Then Jesus is led away to be killed. The gospel of Mark, the earliest of our gospels, ends very abruptly – so abruptly, in fact, that later versions of the gospel tack on alternate endings to try and make sense of it. But it its earliest, purest form, the gospel of Mark tells the story of Jesus’ death and burial. Then, when the Sabbath is over, Mary Magdalene and Mary the mother of James and Salome bring spices to the tomb so they can anoint the body. But when they arrive, the stone blocking the entrance to the tomb has been rolled away and the body is missing. A young man dressed in a white robe is sitting next to the tomb, and he tells them “do not be alarmed. You are looking for Jesus of Nazareth, who was crucified. He has been raised, he is not here. Look, there is the place they laid him. But go, tell his disciples and Peter that he is going ahead of you to Galilee; there you will see him, just as he told you.” And the women flee in terror, and scripture says that they say nothing to anyone because they are afraid. Though, we are left to wonder how that can be true, since Mark is writing seventy years later and clearly someone has told someone something.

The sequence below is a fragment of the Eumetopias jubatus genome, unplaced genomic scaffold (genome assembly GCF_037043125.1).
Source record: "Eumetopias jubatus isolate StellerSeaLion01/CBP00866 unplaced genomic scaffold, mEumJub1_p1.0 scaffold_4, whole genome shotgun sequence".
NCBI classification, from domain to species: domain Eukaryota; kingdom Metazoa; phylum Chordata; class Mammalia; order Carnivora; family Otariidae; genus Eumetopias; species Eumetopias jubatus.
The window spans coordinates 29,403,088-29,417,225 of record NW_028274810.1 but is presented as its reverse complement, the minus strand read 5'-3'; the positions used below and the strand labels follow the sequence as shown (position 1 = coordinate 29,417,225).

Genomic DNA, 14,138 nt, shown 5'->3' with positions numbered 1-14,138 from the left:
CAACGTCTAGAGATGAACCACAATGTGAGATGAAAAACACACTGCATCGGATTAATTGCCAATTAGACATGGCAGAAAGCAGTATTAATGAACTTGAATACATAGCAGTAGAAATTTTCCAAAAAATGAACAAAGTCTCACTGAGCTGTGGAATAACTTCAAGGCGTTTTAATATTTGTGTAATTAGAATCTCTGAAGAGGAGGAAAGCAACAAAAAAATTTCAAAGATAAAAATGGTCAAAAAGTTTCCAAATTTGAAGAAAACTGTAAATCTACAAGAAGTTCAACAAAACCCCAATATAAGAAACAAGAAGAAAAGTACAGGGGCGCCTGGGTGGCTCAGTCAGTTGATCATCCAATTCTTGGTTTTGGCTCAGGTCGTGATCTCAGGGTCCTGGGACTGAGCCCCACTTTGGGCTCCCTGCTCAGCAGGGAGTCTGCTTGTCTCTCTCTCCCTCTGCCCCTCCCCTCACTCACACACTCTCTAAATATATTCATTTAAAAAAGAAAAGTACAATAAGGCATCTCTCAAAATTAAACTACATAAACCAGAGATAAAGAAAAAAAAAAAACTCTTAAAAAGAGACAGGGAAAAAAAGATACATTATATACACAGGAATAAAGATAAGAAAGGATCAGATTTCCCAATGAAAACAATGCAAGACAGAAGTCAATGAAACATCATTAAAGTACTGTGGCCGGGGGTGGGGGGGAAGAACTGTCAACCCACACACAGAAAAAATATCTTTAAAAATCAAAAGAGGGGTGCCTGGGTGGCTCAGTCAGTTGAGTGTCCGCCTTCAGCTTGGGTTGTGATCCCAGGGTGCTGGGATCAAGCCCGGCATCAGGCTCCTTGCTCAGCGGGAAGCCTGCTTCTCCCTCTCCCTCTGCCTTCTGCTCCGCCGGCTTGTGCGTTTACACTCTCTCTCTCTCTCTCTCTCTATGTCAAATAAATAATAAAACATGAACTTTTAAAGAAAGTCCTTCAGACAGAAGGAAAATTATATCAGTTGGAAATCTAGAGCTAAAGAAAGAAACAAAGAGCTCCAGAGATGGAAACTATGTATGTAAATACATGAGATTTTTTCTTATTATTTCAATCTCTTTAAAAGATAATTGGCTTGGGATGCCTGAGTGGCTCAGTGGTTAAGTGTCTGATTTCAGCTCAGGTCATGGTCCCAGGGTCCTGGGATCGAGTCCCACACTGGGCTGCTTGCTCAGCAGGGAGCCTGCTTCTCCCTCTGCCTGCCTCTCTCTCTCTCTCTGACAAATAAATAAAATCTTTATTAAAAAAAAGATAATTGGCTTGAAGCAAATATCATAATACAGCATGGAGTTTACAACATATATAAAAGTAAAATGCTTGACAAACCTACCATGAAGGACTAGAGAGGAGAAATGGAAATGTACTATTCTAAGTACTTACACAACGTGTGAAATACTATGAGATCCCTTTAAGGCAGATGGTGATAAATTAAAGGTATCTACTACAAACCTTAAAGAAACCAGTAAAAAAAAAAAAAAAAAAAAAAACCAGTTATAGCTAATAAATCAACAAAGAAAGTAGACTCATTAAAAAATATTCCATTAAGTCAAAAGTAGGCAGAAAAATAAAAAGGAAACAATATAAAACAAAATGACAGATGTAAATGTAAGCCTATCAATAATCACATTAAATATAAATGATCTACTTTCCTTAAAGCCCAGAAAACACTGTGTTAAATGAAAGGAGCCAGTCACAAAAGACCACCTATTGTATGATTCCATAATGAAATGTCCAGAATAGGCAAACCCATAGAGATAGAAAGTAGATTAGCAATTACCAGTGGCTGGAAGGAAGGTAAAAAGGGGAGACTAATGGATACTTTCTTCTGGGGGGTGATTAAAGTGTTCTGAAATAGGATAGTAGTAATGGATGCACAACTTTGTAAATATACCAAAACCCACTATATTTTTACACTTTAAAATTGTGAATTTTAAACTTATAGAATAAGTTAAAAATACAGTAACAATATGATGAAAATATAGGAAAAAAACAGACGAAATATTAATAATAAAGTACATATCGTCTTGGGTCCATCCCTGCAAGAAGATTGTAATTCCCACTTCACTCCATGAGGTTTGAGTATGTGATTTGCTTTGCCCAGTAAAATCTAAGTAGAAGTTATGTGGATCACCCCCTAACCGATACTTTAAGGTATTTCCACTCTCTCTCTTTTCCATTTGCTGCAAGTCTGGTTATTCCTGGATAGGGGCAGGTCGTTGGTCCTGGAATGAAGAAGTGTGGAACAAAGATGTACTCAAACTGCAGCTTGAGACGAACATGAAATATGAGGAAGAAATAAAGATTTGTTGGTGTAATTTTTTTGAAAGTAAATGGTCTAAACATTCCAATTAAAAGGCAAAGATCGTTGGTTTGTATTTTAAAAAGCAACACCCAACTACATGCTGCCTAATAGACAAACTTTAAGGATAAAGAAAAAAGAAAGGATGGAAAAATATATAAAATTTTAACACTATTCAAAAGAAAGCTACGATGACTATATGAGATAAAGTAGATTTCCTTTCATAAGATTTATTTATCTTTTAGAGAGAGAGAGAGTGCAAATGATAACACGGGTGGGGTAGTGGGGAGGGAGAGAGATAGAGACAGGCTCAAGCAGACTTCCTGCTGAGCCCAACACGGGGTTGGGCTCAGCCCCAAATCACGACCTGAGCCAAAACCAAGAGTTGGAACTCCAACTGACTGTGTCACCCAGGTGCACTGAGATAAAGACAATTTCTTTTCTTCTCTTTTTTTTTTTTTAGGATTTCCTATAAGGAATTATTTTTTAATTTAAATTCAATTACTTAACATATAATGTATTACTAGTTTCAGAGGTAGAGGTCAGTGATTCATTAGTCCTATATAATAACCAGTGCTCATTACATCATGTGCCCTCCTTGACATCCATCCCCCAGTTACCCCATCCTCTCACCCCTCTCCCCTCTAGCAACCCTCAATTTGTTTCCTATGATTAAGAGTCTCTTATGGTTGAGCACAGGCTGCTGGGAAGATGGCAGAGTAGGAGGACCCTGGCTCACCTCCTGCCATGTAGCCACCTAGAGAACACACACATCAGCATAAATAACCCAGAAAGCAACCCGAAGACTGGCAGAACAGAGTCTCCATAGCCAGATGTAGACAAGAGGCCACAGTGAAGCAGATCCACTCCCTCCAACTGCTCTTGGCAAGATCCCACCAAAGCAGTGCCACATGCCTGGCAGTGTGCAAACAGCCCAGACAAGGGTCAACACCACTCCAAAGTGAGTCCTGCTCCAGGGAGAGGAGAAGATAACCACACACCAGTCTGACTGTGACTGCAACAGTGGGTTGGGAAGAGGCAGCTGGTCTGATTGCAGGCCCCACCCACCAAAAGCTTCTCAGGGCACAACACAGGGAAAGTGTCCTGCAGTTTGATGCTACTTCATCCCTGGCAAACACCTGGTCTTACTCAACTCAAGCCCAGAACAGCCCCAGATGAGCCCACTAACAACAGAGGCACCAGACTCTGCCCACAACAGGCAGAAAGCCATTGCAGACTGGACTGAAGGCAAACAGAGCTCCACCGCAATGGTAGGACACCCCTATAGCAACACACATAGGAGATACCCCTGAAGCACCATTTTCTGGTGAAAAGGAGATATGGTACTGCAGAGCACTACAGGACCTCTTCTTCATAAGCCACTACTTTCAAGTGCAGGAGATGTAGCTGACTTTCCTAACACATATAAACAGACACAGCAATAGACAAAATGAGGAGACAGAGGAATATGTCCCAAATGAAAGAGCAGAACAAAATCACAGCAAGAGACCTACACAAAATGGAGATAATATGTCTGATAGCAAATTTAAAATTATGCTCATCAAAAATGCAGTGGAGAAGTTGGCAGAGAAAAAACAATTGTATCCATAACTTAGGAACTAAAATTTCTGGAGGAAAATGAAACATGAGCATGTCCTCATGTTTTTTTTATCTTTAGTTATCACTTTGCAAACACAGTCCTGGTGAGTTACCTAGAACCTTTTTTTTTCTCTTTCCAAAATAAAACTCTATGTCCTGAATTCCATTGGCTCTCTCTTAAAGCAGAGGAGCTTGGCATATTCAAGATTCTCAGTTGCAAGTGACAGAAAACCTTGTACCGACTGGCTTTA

And that is the story of Christ the King. God acting powerfully in the person of Jesus of Nazareth to put people before power and policies. God breaking through boundaries and praising people for demanding what they need for life, and life abundant. God pointing to the abundance of creation and demanding, “you feed them.” God unafraid to speak truth to power, even when the price of doing so means death – because on the other side of death is new life, something we have all experienced in our own lives, but which we need to be reminded of, again and again, because it terrifies us. It sends us running away from the tombs that fill our lives, too terrified to even open our mouths.

But we do open our mouths, eventually, we must – because the story has made its way to us, and we pass the story along. It is our song and our strength in times like these, in times of war, when the world is constantly calling us into combat with one another. It is a story so powerful it creates a new people, a new nation, a new world where we all belong to one another. Everybody in, nobody out. And that is the reason we proclaim…

Jesus is Lord!

The king is dead. Long live the king!

Amen.